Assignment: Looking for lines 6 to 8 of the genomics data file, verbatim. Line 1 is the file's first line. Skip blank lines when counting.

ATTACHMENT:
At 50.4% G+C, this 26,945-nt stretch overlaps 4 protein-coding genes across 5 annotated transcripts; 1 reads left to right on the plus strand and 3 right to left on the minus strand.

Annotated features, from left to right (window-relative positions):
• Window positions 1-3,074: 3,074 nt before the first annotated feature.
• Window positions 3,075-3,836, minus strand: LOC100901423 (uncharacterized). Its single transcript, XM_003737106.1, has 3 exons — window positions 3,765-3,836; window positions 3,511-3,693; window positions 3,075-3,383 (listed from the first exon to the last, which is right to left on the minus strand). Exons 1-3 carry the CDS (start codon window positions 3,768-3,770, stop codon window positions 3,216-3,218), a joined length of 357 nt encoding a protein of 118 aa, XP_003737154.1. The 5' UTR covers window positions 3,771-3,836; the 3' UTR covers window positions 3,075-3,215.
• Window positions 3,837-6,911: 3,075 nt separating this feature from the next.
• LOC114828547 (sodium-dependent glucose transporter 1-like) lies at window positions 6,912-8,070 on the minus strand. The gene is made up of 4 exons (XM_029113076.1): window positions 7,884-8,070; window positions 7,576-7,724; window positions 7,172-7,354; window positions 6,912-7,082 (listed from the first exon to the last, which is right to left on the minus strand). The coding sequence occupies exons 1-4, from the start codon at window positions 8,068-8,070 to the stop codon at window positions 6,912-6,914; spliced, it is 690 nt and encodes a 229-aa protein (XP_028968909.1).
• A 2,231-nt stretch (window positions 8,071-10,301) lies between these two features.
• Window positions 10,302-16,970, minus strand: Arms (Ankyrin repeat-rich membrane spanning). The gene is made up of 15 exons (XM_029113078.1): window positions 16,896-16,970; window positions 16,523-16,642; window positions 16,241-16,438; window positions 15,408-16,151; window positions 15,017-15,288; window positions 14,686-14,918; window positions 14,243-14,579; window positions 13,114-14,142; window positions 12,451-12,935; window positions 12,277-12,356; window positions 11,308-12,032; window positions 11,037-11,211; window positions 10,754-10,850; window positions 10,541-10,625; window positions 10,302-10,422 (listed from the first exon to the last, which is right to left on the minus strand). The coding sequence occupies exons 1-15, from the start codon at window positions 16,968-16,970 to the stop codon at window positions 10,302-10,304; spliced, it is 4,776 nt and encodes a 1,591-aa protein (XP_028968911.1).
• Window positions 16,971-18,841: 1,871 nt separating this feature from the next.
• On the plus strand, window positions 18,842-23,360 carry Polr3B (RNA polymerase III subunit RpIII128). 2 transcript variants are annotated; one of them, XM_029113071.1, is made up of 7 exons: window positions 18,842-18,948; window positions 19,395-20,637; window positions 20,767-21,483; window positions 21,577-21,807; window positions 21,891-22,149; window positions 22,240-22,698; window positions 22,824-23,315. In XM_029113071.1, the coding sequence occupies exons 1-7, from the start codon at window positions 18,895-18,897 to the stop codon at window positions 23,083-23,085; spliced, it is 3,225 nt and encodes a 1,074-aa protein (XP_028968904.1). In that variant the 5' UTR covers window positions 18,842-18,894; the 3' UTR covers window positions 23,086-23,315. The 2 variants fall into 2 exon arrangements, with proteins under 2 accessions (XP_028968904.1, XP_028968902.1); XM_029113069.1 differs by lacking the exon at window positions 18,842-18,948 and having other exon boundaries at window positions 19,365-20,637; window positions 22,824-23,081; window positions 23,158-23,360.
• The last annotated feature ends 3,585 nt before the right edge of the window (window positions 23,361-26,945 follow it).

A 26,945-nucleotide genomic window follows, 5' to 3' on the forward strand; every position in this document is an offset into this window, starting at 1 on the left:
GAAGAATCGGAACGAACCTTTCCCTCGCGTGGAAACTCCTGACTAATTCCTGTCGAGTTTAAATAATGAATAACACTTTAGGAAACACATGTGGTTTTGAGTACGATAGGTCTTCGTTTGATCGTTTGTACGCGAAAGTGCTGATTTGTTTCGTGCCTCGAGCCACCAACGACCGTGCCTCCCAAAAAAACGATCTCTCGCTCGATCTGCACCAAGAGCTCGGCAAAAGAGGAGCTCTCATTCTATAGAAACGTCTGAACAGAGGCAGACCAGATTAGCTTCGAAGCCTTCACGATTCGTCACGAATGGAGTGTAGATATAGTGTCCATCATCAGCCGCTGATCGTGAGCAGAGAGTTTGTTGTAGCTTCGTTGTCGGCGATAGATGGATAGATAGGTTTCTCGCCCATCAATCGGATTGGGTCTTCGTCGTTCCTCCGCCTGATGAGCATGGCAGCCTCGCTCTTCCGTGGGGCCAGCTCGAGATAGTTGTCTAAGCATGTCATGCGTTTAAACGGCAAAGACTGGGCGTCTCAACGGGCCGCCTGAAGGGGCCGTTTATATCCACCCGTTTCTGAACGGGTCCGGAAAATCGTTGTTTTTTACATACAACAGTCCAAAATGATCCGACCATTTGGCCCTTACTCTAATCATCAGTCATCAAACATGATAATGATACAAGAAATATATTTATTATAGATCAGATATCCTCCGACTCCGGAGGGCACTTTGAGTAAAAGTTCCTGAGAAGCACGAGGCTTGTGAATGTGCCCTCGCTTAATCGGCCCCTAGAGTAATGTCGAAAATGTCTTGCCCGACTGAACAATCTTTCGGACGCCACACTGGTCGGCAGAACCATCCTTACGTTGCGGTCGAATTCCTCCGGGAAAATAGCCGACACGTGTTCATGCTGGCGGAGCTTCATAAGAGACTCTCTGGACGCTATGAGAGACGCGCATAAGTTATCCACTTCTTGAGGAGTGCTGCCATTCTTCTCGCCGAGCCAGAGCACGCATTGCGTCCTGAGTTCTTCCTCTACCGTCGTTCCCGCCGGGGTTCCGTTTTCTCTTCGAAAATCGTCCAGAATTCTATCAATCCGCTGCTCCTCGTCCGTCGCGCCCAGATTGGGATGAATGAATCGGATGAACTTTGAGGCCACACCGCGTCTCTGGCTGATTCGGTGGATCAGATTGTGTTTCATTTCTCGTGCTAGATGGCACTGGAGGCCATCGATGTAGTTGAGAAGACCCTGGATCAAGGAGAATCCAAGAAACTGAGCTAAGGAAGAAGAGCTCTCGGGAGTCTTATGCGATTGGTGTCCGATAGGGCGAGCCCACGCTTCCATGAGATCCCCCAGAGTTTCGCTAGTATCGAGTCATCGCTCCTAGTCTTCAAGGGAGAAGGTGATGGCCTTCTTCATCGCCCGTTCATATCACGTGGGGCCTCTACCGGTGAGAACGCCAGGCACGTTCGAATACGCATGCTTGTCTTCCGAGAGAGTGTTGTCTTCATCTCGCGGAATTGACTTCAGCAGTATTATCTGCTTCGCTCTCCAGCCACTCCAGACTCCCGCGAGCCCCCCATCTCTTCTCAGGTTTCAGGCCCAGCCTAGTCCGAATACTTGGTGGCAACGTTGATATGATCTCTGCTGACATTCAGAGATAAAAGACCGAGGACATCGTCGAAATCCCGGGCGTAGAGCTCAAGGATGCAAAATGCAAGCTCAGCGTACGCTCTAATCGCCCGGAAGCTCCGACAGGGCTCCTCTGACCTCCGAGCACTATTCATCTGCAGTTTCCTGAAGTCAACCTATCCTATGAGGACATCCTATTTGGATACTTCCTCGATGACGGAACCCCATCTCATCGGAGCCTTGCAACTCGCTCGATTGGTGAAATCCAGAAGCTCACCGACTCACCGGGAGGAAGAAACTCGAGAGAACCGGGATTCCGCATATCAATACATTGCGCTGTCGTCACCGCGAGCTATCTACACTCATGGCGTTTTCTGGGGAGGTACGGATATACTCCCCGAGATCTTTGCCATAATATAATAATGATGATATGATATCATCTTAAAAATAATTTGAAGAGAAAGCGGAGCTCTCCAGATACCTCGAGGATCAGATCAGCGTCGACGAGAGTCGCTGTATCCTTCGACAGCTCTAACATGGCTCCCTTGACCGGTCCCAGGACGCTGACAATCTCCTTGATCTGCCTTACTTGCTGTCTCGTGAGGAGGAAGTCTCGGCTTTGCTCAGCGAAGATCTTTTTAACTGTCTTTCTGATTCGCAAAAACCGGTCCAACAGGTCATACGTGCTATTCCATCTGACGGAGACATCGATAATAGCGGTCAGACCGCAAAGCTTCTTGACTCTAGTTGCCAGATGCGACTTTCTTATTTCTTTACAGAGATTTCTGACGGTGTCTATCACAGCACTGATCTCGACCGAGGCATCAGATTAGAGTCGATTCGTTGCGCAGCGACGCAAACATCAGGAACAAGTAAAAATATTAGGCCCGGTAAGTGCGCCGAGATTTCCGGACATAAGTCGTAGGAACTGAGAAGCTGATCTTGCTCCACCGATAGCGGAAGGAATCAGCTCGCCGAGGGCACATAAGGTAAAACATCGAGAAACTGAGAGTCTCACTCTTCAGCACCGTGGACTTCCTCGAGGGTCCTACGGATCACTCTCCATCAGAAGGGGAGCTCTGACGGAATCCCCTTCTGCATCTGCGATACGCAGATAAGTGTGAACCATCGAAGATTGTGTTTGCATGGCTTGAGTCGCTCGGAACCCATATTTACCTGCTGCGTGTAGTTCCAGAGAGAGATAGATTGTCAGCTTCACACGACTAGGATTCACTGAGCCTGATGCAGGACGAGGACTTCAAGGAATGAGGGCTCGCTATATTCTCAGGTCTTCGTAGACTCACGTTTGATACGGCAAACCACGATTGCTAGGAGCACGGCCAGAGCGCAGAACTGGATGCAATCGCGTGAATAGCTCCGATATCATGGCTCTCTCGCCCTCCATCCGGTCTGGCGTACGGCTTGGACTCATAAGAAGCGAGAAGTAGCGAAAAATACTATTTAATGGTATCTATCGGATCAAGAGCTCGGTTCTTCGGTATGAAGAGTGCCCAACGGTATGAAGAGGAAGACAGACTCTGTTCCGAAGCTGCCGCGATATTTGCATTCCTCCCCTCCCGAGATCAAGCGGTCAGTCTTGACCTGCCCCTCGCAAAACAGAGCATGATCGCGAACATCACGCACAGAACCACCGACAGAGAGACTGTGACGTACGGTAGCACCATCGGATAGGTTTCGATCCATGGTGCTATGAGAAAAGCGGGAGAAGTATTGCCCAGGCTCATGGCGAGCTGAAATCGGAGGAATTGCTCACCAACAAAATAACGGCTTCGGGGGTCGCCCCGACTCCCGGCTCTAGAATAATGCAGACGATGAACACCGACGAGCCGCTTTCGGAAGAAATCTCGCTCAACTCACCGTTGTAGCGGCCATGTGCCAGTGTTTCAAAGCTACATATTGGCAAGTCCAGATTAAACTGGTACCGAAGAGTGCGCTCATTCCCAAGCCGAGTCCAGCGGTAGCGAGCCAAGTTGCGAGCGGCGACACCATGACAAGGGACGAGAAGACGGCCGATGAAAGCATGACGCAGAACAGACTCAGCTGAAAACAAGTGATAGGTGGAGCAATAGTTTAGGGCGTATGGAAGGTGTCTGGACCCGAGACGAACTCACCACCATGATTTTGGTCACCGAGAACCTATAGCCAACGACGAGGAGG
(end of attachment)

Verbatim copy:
• LOC114828547 (sodium-dependent glucose transporter 1-like) lies at window positions 6,912-8,070 on the minus strand. The gene is made up of 4 exons (XM_029113076.1): window positions 7,884-8,070; window positions 7,576-7,724; window positions 7,172-7,354; window positions 6,912-7,082 (listed from the first exon to the last, which is right to left on the minus strand). The coding sequence occupies exons 1-4, from the start codon at window positions 8,068-8,070 to the stop codon at window positions 6,912-6,914; spliced, it is 690 nt and encodes a 229-aa protein (XP_028968909.1).
• A 2,231-nt stretch (window positions 8,071-10,301) lies between these two features.
• Window positions 10,302-16,970, minus strand: Arms (Ankyrin repeat-rich membrane spanning). The gene is made up of 15 exons (XM_029113078.1): window positions 16,896-16,970; window positions 16,523-16,642; window positions 16,241-16,438; window positions 15,408-16,151; window positions 15,017-15,288; window positions 14,686-14,918; window positions 14,243-14,579; window positions 13,114-14,142; window positions 12,451-12,935; window positions 12,277-12,356; window positions 11,308-12,032; window positions 11,037-11,211; window positions 10,754-10,850; window positions 10,541-10,625; window positions 10,302-10,422 (listed from the first exon to the last, which is right to left on the minus strand). The coding sequence occupies exons 1-15, from the start codon at window positions 16,968-16,970 to the stop codon at window positions 10,302-10,304; spliced, it is 4,776 nt and encodes a 1,591-aa protein (XP_028968911.1).